Lane etiquette for open water swimmers

We wade into this topic with some trepidation as nothing seems to provoke debate and heated exchanges among swimmers like lane etiquette. However, we also take the view that every pool swimmer is a potential (or actual) open water swimmer, and every open water swimmer is a potential reader of H2Open Magazine, so we try to see all sides.

As the prospect for outside waters in the UK warming up any time soon still seems remote and most people wanting to swim any distance will be confined to the pool for a while longer, we thought it might be fun to stir up the topic of lane etiquette once again.

We’re going to start by making the sweeping generalisation that there are only two types of swimmer: ‘plodders’ and ‘trainers’.

Plodders are those that turn up and swim for a specified number of lengths or period of time without ever taking a break, changing pace or attempting anything that might improve their technique. Trainers have a plan, swim intervals, look serious and fret about things like strokes per length and heart rates. You probably know what type you are.

Let’s have a look at what these two types of swimmer might think of each other.

Topic

Plodder

Trainer

Swimming attire

“It’s obscene! What those guys wear leaves hardly anything to the imagination.”

“How do they expect to swim any faster if they insist on wearing parachutes?”

Equipment

“What is all that stuff those guys clutter up the end of the pool with?”

“If they worked on their kick/pull/catch (whatever) they could go so much faster.”

Pacing and interval training

“If they didn’t race up and down so much they wouldn’t have to rest all the time and it would all run a lot smoother in the lane.”

“How do they expect to get any fitter if they just plod along and never exert themselves?”

Technique

“What is that weird stuff they’re doing now?”

“Don’t they want to get better or ever think about how they swim?”

Nutrition / hydration

“They’re like babies, always needing a bottle to suck on.”

“I need an isotonic drink every 15 minutes and an energy gel every 30 minutes otherwise the world will end.”

Giving way

“What is it with those guys? It’s like they think they own the pool. First of all they race past, then they stop, then they barge in front again. The lifeguards should do something.”

“Has no one ever told them about lane etiquette? You’re supposed to give way to a faster swimmer. Why do they swim in the fast lane anyway? The lifeguards should do something.”

Lane designations

“I’ve swum in this lane for 20 years and never had any problems. I don’t see why I should move for anyone. The lifeguards should tell those people to chill out.”

“What’s the problem with these people? Can’t they read? The lifeguards should tell those people to swim in the slow lane where they belong.”

Stretching / limbering up

“I don’t know how they’ve got the nerve to pose at the end of pool like that. I suppose they think they’re cool (or hot).”

“If I stand here swinging my arms a bit maybe they’ll realise I’m serious about training and keep out of my way.”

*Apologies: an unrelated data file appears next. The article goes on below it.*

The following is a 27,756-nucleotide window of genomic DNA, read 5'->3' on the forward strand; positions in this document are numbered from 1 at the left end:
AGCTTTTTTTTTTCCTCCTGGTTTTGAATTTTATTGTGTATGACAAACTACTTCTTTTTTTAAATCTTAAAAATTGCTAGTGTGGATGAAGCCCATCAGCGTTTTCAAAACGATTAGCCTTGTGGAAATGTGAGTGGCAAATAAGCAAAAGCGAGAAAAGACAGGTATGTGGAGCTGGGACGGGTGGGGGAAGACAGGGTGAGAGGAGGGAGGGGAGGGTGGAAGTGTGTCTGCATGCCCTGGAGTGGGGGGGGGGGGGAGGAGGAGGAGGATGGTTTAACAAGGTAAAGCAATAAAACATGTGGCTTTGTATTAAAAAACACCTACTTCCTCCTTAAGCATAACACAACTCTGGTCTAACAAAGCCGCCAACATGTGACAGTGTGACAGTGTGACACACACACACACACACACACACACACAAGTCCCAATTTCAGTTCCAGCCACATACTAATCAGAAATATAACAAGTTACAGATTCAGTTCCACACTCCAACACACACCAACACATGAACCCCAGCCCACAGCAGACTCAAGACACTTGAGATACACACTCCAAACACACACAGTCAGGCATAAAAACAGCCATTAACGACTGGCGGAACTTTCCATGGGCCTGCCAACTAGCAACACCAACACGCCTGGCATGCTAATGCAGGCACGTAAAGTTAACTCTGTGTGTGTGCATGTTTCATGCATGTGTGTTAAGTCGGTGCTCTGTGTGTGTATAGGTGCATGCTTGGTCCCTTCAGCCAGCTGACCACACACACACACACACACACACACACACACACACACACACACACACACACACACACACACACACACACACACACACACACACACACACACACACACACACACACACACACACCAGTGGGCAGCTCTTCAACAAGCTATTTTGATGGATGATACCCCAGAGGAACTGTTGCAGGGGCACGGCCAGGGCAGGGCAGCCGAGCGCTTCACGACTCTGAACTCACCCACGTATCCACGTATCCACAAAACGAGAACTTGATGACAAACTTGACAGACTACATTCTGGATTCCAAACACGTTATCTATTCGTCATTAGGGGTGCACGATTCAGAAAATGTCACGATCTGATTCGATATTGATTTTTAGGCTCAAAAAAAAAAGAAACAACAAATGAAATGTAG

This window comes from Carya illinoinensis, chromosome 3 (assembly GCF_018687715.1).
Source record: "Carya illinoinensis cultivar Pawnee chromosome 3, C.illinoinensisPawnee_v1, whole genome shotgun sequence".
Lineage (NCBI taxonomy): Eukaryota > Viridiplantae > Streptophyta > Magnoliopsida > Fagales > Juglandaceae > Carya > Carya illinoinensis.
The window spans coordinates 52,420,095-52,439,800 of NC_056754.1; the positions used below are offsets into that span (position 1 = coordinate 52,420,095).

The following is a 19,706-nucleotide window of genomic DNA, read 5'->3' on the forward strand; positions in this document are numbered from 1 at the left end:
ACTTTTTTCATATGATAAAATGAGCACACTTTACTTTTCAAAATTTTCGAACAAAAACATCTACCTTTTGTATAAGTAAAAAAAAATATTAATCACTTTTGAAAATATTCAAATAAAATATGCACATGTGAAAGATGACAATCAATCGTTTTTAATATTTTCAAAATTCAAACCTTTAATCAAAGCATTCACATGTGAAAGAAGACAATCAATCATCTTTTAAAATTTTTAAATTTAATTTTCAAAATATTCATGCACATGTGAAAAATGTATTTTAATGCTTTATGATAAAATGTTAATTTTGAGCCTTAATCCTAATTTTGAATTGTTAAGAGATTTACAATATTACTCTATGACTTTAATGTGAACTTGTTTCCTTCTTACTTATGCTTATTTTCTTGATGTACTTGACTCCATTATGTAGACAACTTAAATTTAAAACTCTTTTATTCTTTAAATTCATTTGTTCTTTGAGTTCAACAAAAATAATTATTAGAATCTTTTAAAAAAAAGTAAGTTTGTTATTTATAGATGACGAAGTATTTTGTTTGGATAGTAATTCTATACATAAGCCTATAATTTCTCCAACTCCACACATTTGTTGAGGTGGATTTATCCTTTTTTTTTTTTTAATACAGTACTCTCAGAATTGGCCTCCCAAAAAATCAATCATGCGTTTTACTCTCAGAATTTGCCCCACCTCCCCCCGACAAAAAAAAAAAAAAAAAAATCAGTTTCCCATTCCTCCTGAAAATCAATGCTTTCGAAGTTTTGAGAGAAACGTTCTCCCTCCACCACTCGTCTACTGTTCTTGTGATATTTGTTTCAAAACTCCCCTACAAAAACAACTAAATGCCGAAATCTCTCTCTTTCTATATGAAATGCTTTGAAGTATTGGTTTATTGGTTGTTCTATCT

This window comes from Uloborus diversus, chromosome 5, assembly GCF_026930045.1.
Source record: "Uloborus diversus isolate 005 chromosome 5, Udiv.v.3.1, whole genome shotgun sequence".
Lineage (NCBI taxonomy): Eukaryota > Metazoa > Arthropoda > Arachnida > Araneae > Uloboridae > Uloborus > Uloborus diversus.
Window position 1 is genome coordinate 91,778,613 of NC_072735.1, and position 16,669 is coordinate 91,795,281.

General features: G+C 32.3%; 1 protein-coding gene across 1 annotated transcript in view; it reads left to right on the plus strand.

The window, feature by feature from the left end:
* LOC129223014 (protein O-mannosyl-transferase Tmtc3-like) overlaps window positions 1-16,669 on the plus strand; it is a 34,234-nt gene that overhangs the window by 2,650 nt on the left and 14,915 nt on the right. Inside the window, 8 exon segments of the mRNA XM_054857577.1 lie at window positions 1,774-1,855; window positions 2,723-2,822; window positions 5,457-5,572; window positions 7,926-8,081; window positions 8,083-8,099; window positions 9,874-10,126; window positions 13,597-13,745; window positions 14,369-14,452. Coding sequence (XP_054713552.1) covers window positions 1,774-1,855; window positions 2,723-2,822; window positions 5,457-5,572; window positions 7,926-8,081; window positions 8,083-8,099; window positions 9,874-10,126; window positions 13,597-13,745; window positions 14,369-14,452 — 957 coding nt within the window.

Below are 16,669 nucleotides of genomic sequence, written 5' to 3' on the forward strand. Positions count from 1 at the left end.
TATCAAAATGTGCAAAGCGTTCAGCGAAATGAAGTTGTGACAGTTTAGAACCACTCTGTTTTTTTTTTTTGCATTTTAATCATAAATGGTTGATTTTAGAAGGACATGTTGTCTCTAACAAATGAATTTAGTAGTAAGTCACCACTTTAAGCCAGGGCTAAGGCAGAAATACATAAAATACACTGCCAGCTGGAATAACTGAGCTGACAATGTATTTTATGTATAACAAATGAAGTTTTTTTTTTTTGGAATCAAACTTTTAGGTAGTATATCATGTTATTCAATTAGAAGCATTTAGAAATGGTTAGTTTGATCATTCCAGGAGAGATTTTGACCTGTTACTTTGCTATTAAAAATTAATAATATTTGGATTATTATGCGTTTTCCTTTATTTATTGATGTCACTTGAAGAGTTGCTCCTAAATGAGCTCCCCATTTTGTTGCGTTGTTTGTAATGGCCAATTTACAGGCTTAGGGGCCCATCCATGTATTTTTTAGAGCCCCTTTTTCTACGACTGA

Pushing off in front of a faster swimmer

“I’m not stopping for anyone. I need to do my 40 lengths, no matter what.”

“Get out of the way otherwise I’m going to miss my turn-around time by 2 seconds and my day will be ruined, if not my entire season.”

On the other type of swimmer

“Arrogant and selfish”

“Clueless and selfish”

 

We’re sure you can think of many more. Unfortunately many swimmers (of both types) see things more easily from their own point of view than that of other swimmers. Hopefully, whatever type of swimmer you are (or even if you think you don’t think you fit into one of our two neat categories) the above will encourage you to try to see things occasionally from the perspective of other pool users. As we’ve said before, a smile and a friendly word can work wonders. And if, by some strange chance, you find yourself falling into conversation with another swimmer, remember to tell them about H2Open Magazine. We try to write features relevant to anyone with an interest in open water swimming, whether it’s a quick wild swimming dip, a marathon challenge or a swimming holiday.

Find the easiest way for you to read H2Open.

Finally, do let us know of any topics you think worthy of a blog post, newsletter article or magazine feature.

01 Cover September3

Issue 53 September 2021

  • The Climate Swim – Reporting from Lewis Pugh's 10-day training camp in Iceland ahead of his 'Final Stand'
  • A River Fit To Swim In? – Ella Foote explains how to identify a river clean enough for a dip
  • Carnage and Beauty – Olympic bronze medalist Cassie Patten gives some tips on feeding and nutrition
  • My Swim Story – How Verity Green became the first deaf British woman to swim the English Channel
  • History – The strange and lucrative history of marathon swimmers appearing on cigarette cards
  • 10 Year Anniversary – Founder of Outdoor Swimmer magazine Simon Griffiths on 10 years of publishing

Swim Wild and Free

Sign up to our newsletter and receive a free five-part series on the fundamentals of freestyle by Olympic silver medallist Keri-anne Payne.